Well... Everyone Should Write.
I'm developing my syllabi for the classes I'm teaching next semester, and I was reviewing my boilerplate content because I realized at the beginning of last semester (too late, when I was standing in front of my fourth group of undergrads for the day) that my boilerplate content is different in each of my syllabi. Since I can't remember which class I have which policy for, I have got to get it together.
Anyway, in addition to my particular policies (give me 48 hours to email you back, don't be annoying), I have an "I love teaching this class because...." How this statement got in there, I have no idea. I think it appeared during the first few years after grad. school when I was teaching anything and had to convince myself that I loved teaching the course.
In my business and technical writing classes, my syllabi say something like, "I love teaching this class because it's practical and immediately applicable." And my creative writing syllabus says something about how this is what my degree is actually in.
When I noticed this, the sorority girl my head said, "Wait. What?"
Creative writing is practical. Somehow our understanding of practical (or maybe just mine) has become skewed. Practical seems to only describe something that will have an objective measurable outcome; it has little or nothing to do with anything artistic or subjective or immeasurable. I also associate practical with necessary. If I've started to think that creative writing isn't practical and necessary, I've seriously lost my way.
Creative writing is practical and necessary.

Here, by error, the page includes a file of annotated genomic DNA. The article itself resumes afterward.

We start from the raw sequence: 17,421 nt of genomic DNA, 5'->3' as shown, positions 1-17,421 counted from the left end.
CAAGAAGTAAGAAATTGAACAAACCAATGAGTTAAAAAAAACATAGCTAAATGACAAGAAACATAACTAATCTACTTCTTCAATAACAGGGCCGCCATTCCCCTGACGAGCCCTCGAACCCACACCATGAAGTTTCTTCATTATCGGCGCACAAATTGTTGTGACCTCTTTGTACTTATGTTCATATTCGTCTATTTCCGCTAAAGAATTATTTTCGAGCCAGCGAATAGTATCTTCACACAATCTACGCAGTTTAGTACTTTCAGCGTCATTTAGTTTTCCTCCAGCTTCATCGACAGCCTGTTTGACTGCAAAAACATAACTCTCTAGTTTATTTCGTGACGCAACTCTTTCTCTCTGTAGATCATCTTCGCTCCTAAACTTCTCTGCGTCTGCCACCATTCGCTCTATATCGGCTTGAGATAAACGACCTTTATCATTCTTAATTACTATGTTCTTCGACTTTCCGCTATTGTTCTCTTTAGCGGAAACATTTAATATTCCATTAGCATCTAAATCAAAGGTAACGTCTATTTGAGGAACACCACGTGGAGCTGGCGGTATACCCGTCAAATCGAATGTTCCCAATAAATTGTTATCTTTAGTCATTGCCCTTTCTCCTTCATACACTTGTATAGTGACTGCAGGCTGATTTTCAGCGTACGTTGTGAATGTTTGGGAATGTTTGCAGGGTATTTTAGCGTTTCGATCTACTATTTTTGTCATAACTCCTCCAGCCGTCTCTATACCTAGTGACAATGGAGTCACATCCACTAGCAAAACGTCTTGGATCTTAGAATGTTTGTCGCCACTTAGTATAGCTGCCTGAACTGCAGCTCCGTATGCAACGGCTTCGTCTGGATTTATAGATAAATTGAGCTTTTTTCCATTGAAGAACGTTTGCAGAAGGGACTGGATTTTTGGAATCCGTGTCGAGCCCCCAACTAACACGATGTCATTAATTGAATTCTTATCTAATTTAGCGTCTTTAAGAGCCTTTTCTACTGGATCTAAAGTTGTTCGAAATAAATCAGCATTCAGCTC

It's practical in that it frees us from the objective measurable minutiae of our days. Steve Kowitt writes in In the Palm of Your Hand, "To write poetry of a high order demands that we excise from our lives as much as we can that is petty and meretricious and that we open our hearts to the sufferings of this world, imbuing our art with as luminous and compassionate a spirit as we can." While his statement is a little more complex than most of my sentences, Kowitt is right in that poetry serves a purpose in our lives that little else. For instance, few churchgoers would argue that going to church isn't practical, and for them it is. So for poets, poetry is practical. (And probably churchgoers would argue that church is practical for everyone just as I would argue that poetry is.)
And in Richard Hugo's "In Defense of Creative Writing," he writes, "I believe worthwhile things can't be justified. I would never try to justify sex, fishing, baseball, or Mozart" (Triggering Town). I mean, really, who would want to give up sex or Mozart because it's not practical or necessity. And not only that, the worthwhile is indeed practical and necessary.
Poetry is also necessary. Poetry should be like reality. It should reflect reality in a lens that makes it clearer to us. I'm going to go romantic for this argument. There are so many love poems because we all agree that expressing our love to those we love is one of the most necessary aspects of human communication. The verisimilitude of a poem is what makes it good and necessary.
So everyone should write well, whether creatively or not, because both purposes of writing are practical and necessary.